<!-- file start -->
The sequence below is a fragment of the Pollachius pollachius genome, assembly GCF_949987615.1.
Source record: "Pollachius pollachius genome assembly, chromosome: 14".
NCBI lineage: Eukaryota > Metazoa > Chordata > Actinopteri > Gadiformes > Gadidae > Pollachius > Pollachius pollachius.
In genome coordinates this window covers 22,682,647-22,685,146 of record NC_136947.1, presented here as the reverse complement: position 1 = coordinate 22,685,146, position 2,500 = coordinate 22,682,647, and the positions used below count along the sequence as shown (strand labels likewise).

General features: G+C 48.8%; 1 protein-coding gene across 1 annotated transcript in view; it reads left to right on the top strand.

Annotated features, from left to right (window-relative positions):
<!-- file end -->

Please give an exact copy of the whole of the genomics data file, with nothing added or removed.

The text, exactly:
The sequence below is a fragment of the Pollachius pollachius genome, assembly GCF_949987615.1.
Source record: "Pollachius pollachius genome assembly, chromosome: 14".
NCBI lineage: Eukaryota > Metazoa > Chordata > Actinopteri > Gadiformes > Gadidae > Pollachius > Pollachius pollachius.
In genome coordinates this window covers 22,682,647-22,685,146 of record NC_136947.1, presented here as the reverse complement: position 1 = coordinate 22,685,146, position 2,500 = coordinate 22,682,647, and the positions used below count along the sequence as shown (strand labels likewise).

General features: G+C 48.8%; 1 protein-coding gene across 1 annotated transcript in view; it reads left to right on the top strand.

Annotated features, from left to right (window-relative positions):